With a quick Google search, I discovered that it was Izu Granbel Park, located adjacent to the capybara zoo I went to earlier that day.  Fortunately the park was open until 9:30pm, so it made the perfect after party location for my trip.  I immediately got off at the closest station and rode the Ito train line to Futo Station.  On the way I bought a mini bottle of wine from the nearby Family Mart and walked 20 minutes to the park (because illuminations are way more fun to watch with alcohol).

What’s hilarious is that Google Maps directs you to the back entrance of the park (which was closed when I reached it) so I had to jump a small fence to get inside.  However, my efforts of navigating a dark and solemn back road to reach my destination would be rewarded with a brilliant lightshow over a global atmosphere of twinkling bulbs:

I had definitely fell down the capybara hole and landed in some strange wonderland.  When I walked through the back entrance, I was greeted by giant neon candies and an endless field of glowing flowers as far as the eye could see.  Upon descending a hill in that area, a sea of radiant fish and a luminous backdrop of Mt. Fuji greeted me (only in Japan).  When I turned to walk up towards the front entrance, I stumbled upon a garden of lollipops with capybara and red pandas frolicking in them.  I couldn’t believe my eyes.  There was a photo opportunity here with literally every step.  This felt like something that I had made up in a dream because it was so bright and beautiful!

This was the best illumination I had ever seen in Japan.  Previously I had visited Aichi’s Floral Oasis, but this park’s lightshows were much more elaborate.  In addition to the global atmosphere of lights, they also had a mini zoo with gerbils and other small animals.  In the summer there is a waterpark and various rides open too.  Besides the LED (LSD?) capybaras, my favorite attractions were the Tunnel of Dreams and the unexpected dinosaur exhibit.  There’s also a glowing pirate ship and pirates restaurant that is dog-friendly.  If I had a dog, I would definitely bring them here!

This park really expanded my mind and put me in a good mood, so I would recommend it to everyone that visits Shizuoka!  You’ll find that the illuminations outside of the city are much more fun to see, plus this is probably the only place in the world where you can see real capybaras bathe at hotsprings during the day and illuminated ones at night.  A real fantasy come alive.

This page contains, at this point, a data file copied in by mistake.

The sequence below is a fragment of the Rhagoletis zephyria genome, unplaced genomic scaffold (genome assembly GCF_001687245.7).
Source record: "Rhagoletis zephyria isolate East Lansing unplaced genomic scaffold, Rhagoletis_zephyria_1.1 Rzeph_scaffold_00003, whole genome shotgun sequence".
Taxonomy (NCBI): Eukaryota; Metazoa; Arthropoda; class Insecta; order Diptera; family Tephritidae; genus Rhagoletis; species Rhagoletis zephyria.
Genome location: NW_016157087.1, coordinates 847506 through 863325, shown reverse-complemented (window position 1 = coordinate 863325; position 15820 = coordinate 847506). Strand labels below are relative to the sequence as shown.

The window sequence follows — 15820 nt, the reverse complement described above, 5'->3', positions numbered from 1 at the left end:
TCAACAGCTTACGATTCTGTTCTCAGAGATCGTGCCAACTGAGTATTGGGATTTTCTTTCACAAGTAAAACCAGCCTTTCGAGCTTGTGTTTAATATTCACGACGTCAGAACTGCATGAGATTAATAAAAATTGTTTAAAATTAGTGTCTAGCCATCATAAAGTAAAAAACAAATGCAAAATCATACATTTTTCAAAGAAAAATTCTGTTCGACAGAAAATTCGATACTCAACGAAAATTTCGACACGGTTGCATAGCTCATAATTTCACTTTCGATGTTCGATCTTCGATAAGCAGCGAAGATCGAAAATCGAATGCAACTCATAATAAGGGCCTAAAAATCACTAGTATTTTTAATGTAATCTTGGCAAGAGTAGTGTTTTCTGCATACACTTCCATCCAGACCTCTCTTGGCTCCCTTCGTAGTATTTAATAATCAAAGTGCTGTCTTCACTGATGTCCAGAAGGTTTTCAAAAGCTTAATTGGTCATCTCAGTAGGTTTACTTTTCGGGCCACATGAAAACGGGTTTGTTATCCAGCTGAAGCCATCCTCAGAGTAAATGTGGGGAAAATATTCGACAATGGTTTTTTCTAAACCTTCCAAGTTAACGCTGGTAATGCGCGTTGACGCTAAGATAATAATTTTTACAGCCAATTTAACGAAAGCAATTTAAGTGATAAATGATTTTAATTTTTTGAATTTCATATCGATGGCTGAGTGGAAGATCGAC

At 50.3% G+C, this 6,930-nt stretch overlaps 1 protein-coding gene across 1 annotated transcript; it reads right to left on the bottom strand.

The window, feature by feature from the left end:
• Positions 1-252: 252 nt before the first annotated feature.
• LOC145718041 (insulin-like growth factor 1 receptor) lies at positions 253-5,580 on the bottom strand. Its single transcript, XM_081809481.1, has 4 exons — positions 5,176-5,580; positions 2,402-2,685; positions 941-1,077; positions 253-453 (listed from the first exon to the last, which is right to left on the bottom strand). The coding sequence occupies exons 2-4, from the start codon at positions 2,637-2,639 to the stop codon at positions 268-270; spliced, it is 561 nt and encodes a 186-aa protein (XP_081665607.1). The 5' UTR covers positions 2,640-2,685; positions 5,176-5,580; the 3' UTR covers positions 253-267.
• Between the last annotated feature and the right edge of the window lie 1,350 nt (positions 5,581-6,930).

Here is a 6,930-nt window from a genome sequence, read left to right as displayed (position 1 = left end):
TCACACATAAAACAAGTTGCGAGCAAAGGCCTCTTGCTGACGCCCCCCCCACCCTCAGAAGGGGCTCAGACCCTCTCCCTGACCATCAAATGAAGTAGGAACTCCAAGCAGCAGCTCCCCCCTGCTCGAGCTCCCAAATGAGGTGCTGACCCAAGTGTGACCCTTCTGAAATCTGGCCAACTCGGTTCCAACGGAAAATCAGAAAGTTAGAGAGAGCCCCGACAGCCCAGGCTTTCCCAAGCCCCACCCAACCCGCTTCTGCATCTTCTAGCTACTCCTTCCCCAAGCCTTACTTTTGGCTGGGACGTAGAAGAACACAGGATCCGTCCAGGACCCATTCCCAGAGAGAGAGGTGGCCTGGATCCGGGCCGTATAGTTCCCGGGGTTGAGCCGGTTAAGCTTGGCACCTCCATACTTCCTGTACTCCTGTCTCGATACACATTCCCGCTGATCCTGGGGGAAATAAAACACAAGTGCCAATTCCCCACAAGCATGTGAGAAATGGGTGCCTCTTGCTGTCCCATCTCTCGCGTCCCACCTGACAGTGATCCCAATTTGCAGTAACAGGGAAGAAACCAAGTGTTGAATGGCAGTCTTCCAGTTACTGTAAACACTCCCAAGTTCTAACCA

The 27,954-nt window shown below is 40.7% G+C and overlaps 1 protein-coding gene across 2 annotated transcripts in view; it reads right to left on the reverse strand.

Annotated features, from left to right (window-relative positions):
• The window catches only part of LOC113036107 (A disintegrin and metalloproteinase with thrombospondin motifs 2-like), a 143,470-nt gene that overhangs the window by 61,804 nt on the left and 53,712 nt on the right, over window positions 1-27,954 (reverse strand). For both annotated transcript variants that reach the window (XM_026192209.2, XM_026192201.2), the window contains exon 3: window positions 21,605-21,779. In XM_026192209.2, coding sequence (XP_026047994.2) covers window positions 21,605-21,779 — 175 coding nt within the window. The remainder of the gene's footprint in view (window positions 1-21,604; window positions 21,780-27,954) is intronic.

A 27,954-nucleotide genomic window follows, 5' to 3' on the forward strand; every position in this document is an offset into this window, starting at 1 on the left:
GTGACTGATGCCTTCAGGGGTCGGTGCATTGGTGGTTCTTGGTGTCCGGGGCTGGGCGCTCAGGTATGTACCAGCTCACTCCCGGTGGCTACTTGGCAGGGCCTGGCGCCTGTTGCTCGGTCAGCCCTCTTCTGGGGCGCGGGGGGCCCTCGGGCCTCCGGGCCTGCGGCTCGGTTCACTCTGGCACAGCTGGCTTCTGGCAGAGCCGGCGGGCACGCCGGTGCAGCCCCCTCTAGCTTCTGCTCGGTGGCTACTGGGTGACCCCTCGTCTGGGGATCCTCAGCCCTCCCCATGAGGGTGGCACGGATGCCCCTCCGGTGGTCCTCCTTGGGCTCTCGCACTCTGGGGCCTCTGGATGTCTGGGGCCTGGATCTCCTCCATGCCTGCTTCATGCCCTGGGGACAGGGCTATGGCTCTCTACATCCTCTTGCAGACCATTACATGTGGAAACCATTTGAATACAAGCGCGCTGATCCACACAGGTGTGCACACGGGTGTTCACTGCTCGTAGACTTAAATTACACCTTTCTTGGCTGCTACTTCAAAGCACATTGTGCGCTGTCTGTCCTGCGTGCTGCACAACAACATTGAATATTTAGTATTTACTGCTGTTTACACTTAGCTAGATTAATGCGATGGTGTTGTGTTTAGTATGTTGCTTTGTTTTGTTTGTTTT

Address and Admission Price

Address: 1090 Futo, Itō, Shizuoka 413-0231

Entrance to the park is only 1300 yen (much cheaper than what I’ve paid to enter other illuminated parks).

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Capybara bathe in Devilman: Crybaby.

If you are interested in reading more about capybara bathing in hotsprings, please see my Izu Shaboten Zoo article.

Experiencing the Nightlife in Taiwan

Since no trip to a foreign country is complete without experiencing its nightlife, I decided to check out a few unique cocktail bars and venues in Taipei and Taichung while I was traveling in Taiwan earlier this year.  Through going to music events in Tokyo, I was fortunate to have met my friend Hojo who not only manages tours and bookings for foreign artists, but also curates in own events in Taiwan with CUSTOMS and DJs music that transcends genres (see Hojo’s SoundCloud for reference).  In Asia it’s generally easy to find bars and spots to socialize, but the scene I found here far exceeded my expectations.

At Taiwan’s venues, particularly at FINAL, the entrance fee is affordable, the cocktails and music are top-notch, and you can actually sit down with people and socialize.  A big issue with some venues in Tokyo is that they are too crowded, and although I am a club enthusiast I sometimes find it hard to relax even when I really enjoy the music.  People in Tokyo have a tendency to seek stimulation (and I am guilty as charged), but it’s very easy to get drained from the steady flow of events.  However, in Taiwan I never had that issue.  Each night I went out I was able to find the perfect atmosphere for whatever mood I was in, meet a lot of new friends, and make awesome memories that make me want to come back here in the future.

The Fucking Place (操場)

The very first bar I went to in Taipei was called The Fucking Place.  This place became a meme when Trekkie Trax toured here because one of their members got legendarily lit, so it’s been on my bucket list for quite a long time.  This bar is close to a lot of clubs in Taipei, so it makes the ideal pregaming spot.  But why the name, you ask?  Hojo explains it all in his Tweet below:

True to its name, Fucking Place’s atmosphere is cozy and welcoming.  They have a large selection of hard liquors and you can ask for your own favorite cocktail combination too.  I drank whiskey mixed with milk and reached the perfect level of drunk among good people.